MBA News Bites-Part I
Stacy Blackman’s Weekly Roundup of B-School Intelligence
Inside Higher Ed reports that one of the chief criticisms of competition among business schools is the perception that colleges parrot each others’ programs just for the sake of saying they have them, too. However, with changes afoot at B-schools across the country, the one-upmanship seems to be dying down a bit.
BusinessWeek tested the virtual front doors of the Top 20 full-time MBA programs and found that some websites have lost sight of their essential purpose: educating students about the program in a simple, straightforward way.
Robert L. Joss announced that he will step down as dean of the Stanford Graduate School of Business at the end of the current academic year after serving in this position for 10 years. During Joss’ tenure, the school has developed a new MBA curriculum and launched construction of a new business school campus aimed at supporting a program that will serve students for the 21st century.
The Wall Street fallout is hitting students in Prof. Richard M. Levich’s “Managing Investment Funds” course at NYU Stern, where they are charged with investing nearly $2 million of NYU’s $2.2 billion endowment over the course of the semester, injecting real-world experience ”” and consequences ”” into the classroom.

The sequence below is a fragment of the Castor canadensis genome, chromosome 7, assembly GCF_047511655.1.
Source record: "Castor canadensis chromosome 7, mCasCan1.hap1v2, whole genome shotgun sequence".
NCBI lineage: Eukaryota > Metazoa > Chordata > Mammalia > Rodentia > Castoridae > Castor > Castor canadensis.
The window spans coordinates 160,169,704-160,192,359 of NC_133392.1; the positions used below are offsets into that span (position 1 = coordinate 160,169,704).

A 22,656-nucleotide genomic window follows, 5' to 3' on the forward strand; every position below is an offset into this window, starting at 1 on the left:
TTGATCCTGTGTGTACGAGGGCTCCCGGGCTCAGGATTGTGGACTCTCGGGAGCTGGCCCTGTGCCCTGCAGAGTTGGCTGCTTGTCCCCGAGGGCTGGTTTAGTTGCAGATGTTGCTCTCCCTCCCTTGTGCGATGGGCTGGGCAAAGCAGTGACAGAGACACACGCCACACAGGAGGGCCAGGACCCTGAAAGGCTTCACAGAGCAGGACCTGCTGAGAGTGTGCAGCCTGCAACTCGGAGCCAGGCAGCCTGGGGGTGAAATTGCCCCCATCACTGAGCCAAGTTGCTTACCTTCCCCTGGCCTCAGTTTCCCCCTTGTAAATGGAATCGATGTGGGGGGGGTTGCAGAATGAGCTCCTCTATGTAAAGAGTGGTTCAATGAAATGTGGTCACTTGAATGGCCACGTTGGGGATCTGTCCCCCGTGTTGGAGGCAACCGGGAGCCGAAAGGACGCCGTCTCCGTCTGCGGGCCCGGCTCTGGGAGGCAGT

A team of students from the Ross School’s Tauber Institute for Global Operations created a green business model that could help United Parcel Service (UPS) save more than $7 million in less than six years by utilizing landfill gas as a sustainable energy source.
The USC Marshall School of Business announced the establishment of its Society and Business Lab (SBL), a ground-breaking program designed to encourage corporate engagement and social responsibility while educating students and preparing them for future leadership roles.
Students who sought jobs in the financial sector next year are looking for a Plan B, Financial Times reports. “Students recognize that the ground beneath them has shifted enormously,” says Carl Kester, deputy dean for academic affairs at Harvard Business School. “This is not just about Wall Street. There will be ripple effects in industries not related to financial services. Who knows where it will stop?”
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